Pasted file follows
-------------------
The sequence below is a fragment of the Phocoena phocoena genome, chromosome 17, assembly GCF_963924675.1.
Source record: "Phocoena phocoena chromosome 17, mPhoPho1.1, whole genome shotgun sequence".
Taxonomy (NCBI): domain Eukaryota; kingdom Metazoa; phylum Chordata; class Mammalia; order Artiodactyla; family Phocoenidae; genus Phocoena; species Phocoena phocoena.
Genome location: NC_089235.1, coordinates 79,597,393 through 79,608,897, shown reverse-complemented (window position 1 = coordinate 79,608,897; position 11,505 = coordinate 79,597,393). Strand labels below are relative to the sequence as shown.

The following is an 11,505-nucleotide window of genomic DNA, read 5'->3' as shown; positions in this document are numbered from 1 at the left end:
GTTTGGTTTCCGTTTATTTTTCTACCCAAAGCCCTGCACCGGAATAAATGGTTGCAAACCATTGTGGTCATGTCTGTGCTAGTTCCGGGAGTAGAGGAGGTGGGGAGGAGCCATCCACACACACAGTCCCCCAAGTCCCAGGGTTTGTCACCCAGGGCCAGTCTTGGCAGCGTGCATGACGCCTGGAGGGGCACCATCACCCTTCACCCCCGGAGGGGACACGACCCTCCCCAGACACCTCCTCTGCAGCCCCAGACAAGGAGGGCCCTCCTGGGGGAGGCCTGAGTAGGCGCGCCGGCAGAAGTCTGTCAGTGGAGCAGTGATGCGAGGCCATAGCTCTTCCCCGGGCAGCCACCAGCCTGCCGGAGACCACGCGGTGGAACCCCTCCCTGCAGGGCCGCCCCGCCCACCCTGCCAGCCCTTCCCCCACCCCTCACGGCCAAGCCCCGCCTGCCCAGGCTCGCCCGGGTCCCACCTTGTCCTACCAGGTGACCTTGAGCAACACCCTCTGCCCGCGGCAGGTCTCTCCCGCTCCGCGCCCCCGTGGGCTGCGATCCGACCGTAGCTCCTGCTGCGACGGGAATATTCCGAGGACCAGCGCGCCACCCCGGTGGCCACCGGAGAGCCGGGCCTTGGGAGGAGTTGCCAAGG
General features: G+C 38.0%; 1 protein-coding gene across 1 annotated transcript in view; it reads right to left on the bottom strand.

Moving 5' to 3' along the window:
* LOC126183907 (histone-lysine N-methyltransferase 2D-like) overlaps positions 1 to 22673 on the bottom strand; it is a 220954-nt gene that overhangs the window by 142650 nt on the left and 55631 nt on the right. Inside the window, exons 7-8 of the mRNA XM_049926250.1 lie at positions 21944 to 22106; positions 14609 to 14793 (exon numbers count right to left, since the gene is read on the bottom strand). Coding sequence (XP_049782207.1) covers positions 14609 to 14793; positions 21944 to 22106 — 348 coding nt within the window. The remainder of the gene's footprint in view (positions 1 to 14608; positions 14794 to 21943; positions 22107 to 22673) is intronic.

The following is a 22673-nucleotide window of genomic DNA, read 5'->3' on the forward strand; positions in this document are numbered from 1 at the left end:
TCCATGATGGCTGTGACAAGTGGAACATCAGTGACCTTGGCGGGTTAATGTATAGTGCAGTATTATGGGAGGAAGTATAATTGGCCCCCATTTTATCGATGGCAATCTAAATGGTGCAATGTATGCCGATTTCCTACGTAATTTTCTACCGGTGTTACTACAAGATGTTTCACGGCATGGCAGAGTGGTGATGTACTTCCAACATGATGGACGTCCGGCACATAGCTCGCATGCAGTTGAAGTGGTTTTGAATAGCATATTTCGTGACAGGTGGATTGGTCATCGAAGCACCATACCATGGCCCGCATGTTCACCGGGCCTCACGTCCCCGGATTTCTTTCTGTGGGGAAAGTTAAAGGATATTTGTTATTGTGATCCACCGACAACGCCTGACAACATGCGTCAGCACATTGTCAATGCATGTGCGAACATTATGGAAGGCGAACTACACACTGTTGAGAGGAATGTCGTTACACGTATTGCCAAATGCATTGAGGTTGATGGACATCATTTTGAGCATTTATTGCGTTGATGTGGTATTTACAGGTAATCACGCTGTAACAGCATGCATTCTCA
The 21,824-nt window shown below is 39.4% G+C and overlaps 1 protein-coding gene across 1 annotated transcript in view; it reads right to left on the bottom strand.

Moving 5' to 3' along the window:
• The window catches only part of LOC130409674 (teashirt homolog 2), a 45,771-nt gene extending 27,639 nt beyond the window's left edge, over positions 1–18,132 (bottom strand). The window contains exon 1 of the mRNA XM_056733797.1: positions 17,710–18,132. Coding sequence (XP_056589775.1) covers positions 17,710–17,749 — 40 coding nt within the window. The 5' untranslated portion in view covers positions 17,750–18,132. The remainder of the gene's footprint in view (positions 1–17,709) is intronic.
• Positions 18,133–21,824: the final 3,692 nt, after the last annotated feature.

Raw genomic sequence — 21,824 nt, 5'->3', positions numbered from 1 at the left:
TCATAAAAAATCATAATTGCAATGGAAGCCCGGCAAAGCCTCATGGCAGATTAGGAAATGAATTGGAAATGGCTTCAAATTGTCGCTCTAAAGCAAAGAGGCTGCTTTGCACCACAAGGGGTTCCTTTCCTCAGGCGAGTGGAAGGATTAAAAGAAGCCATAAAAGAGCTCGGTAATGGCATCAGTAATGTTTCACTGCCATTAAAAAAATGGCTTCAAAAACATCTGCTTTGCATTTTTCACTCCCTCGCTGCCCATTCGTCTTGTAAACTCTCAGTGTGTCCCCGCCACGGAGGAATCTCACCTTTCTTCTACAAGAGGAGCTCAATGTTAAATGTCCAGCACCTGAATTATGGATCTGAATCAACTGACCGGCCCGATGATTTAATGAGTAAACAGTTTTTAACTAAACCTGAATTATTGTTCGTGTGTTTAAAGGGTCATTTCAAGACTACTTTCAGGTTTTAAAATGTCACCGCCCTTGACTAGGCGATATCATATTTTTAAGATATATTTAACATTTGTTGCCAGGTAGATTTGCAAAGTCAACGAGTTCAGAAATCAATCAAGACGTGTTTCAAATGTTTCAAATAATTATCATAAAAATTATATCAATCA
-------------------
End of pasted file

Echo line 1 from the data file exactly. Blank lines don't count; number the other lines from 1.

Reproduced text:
The sequence below is a fragment of the Phocoena phocoena genome, chromosome 17, assembly GCF_963924675.1.